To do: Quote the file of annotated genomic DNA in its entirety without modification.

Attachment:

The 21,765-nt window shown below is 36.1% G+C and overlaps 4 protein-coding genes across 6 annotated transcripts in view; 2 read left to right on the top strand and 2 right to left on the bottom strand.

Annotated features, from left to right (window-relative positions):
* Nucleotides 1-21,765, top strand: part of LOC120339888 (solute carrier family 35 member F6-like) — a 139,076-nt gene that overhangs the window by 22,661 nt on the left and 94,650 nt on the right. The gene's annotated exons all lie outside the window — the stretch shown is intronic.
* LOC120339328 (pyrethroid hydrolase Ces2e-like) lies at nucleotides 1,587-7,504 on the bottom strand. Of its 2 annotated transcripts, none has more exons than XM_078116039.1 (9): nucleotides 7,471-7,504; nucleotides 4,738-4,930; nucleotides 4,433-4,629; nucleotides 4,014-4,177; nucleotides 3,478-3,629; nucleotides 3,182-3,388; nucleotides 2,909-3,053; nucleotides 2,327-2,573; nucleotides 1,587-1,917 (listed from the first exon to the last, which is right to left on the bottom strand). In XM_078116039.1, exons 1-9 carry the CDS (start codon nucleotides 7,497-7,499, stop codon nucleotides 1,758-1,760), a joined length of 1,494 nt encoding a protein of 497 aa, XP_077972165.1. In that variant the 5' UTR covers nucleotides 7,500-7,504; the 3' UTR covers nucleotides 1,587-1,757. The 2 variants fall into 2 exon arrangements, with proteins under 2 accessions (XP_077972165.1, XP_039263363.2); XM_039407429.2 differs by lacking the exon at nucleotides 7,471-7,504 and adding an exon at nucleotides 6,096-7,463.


The 21,765-nt window shown below is 36.1% G+C and overlaps 4 protein-coding genes across 6 annotated transcripts in view; 2 read left to right on the top strand and 2 right to left on the bottom strand.

Annotated features, from left to right (window-relative positions):
* Nucleotides 1-21,765, top strand: part of LOC120339888 (solute carrier family 35 member F6-like) — a 139,076-nt gene that overhangs the window by 22,661 nt on the left and 94,650 nt on the right. The gene's annotated exons all lie outside the window — the stretch shown is intronic.
* LOC120339328 (pyrethroid hydrolase Ces2e-like) lies at nucleotides 1,587-7,504 on the bottom strand. Of its 2 annotated transcripts, none has more exons than XM_078116039.1 (9): nucleotides 7,471-7,504; nucleotides 4,738-4,930; nucleotides 4,433-4,629; nucleotides 4,014-4,177; nucleotides 3,478-3,629; nucleotides 3,182-3,388; nucleotides 2,909-3,053; nucleotides 2,327-2,573; nucleotides 1,587-1,917 (listed from the first exon to the last, which is right to left on the bottom strand). In XM_078116039.1, exons 1-9 carry the CDS (start codon nucleotides 7,497-7,499, stop codon nucleotides 1,758-1,760), a joined length of 1,494 nt encoding a protein of 497 aa, XP_077972165.1. In that variant the 5' UTR covers nucleotides 7,500-7,504; the 3' UTR covers nucleotides 1,587-1,757. The 2 variants fall into 2 exon arrangements, with proteins under 2 accessions (XP_077972165.1, XP_039263363.2); XM_039407429.2 differs by lacking the exon at nucleotides 7,471-7,504 and adding an exon at nucleotides 6,096-7,463.